The Town of Queen Creek requested Logan Simpson complete Phase II archaeological data recovery at site AZ U:14:49 (ASM), a prehistoric Hohokam village site also known as Los Pozos de Sonoqui, which had been determined eligible for listing in the National Register of Historic Places prior to planned construction of the Sonoqui Wash Channelization Project. The overall project’s goal was to develop and implement a plan for channelization of segments of Sonoqui Wash to improve regional flood control. The Phase II project area encompassed approximately 24 acres.
During the planning stage of the data recovery project, Logan Simpson recommended that the Town consult with affiliated Native American tribes as our staff knew that this site was important to tribal communities. The Town agreed to consult with the tribes, and Logan Simpson included specific questions within the project’s research design in the Historic Properties Treatment Plan (HPTP) that addressed Native American perspectives on water and water management especially given that it was known that a large prehistoric reservoir was present in the project area. In their review of the HPTP, the Gila River Indian Community, Tribal Historic Preservation Office highlighted and praised Logan Simpson’s proposed plan to coordinate tribal outreach with O’odham tribal representatives and elders to obtain O’odham perspectives about the project’s archaeological findings and results.
Prior to conducting fieldwork, crew members received cultural sensitivity training through the Salt River Pima-Maricopa Indian Community to ensure that all crew members understood tribal importance of the resources they would be working to excavate. The excavations resulted in the identification and documentation of 112 features associated with the prehistoric period. One of those features was a massive, centrally located retention basin with an estimated storage capacity of 1,200 cubic meters (317,000 gallons). The reservoir is one of the largest prehistoric reservoirs documented in Arizona. It is an oval-shaped reservoir that measures approximately 38 m by 25 m with a maximum depth of approximately 7.5 m. The reservoir is associated with the late Classic Period portion of Hohokam settlement (A.D. 1375-1450) and demonstrates the inhabitants’ ability to create accessible local water sources by diverting and harvesting runoff into artificial or natural basins. The reservoir underscores the site inhabitants’ ability to successfully harvest rainfall for year-round domestic use. It operated for no more than 50 –60 years and could have supplied domestic water for up to 530 people annually.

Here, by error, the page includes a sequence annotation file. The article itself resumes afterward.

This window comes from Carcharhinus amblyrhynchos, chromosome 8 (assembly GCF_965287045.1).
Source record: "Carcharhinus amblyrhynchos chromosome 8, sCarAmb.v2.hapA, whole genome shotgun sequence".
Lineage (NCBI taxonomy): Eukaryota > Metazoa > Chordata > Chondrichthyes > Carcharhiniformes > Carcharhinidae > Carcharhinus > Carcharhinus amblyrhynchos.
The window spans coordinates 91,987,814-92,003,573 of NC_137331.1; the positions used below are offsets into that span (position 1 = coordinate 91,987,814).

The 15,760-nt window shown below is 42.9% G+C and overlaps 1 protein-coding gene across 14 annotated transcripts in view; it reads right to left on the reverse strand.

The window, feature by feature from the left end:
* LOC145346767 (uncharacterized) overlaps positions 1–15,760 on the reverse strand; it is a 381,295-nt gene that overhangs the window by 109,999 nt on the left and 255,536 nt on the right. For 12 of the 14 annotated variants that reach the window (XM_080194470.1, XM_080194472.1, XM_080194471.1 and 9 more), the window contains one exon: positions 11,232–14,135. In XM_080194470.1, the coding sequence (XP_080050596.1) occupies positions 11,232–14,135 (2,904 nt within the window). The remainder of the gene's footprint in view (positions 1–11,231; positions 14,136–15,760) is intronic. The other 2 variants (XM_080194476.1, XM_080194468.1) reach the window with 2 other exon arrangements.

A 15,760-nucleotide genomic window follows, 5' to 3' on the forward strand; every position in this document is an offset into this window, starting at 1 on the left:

The ethnographic study of contemporary O’odham groups’ traditional water storage technologies, cultural views of water, technical aspects of water harvesting and storage, and related issues in the southern Arizona desert complemented the archaeological work. Logan Simpson engaged Dr. J. Andrew Darling to lead the study, and he interviewed tribal leaders and elders from the Tohono O’odham Nation and the Gila River Indian Community. Furthermore, he brought these tribal members to the excavation site to see the features unearthed by Logan Simpson’s archaeologists.
This research on O’odham creation stories and water use has elevated archaeologists’ understanding of the persistent connections of affiliated O’odham tribes with the Sonoqui Wash Site and the Queen Creek region. Ethnographic research has also demonstrated the extent, variety, and agricultural flexibility of O’odham communities in the Queen Creek watershed. It contributes to archaeologists’ understanding of the Queen Creek delta as a series of vooshan, shallow alluviated drainages that annually wash over their banks during the summer monsoon, creating broad well-watered areas suitable for farming and water storage. Many vooshan are visible on the Tohono O’Odham reservation today, where fields and villages have been abandoned since the 1950s or earlier.